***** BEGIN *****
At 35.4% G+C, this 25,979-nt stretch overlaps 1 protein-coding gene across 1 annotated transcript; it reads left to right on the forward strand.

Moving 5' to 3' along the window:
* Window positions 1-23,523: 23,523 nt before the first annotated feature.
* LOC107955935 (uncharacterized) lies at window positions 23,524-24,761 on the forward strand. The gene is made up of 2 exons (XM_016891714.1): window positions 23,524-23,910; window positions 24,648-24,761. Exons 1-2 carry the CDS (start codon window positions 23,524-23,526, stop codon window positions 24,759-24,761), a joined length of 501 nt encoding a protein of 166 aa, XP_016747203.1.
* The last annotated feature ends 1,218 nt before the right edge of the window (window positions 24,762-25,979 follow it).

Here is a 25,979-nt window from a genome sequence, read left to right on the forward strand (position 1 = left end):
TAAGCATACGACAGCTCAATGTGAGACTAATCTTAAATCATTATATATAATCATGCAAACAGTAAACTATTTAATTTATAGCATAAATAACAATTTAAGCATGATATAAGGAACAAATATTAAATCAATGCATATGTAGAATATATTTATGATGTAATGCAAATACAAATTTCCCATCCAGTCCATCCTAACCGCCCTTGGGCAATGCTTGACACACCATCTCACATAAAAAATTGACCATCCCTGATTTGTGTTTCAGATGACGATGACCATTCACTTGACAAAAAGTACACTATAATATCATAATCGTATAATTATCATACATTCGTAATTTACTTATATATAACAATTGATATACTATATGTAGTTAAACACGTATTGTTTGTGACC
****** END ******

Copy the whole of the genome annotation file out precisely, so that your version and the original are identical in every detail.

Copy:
At 35.4% G+C, this 25,979-nt stretch overlaps 1 protein-coding gene across 1 annotated transcript; it reads left to right on the forward strand.

Moving 5' to 3' along the window:
* Window positions 1-23,523: 23,523 nt before the first annotated feature.
* LOC107955935 (uncharacterized) lies at window positions 23,524-24,761 on the forward strand. The gene is made up of 2 exons (XM_016891714.1): window positions 23,524-23,910; window positions 24,648-24,761. Exons 1-2 carry the CDS (start codon window positions 23,524-23,526, stop codon window positions 24,759-24,761), a joined length of 501 nt encoding a protein of 166 aa, XP_016747203.1.
* The last annotated feature ends 1,218 nt before the right edge of the window (window positions 24,762-25,979 follow it).

Here is a 25,979-nt window from a genome sequence, read left to right on the forward strand (position 1 = left end):
TAAGCATACGACAGCTCAATGTGAGACTAATCTTAAATCATTATATATAATCATGCAAACAGTAAACTATTTAATTTATAGCATAAATAACAATTTAAGCATGATATAAGGAACAAATATTAAATCAATGCATATGTAGAATATATTTATGATGTAATGCAAATACAAATTTCCCATCCAGTCCATCCTAACCGCCCTTGGGCAATGCTTGACACACCATCTCACATAAAAAATTGACCATCCCTGATTTGTGTTTCAGATGACGATGACCATTCACTTGACAAAAAGTACACTATAATATCATAATCGTATAATTATCATACATTCGTAATTTACTTATATATAACAATTGATATACTATATGTAGTTAAACACGTATTGTTTGTGACC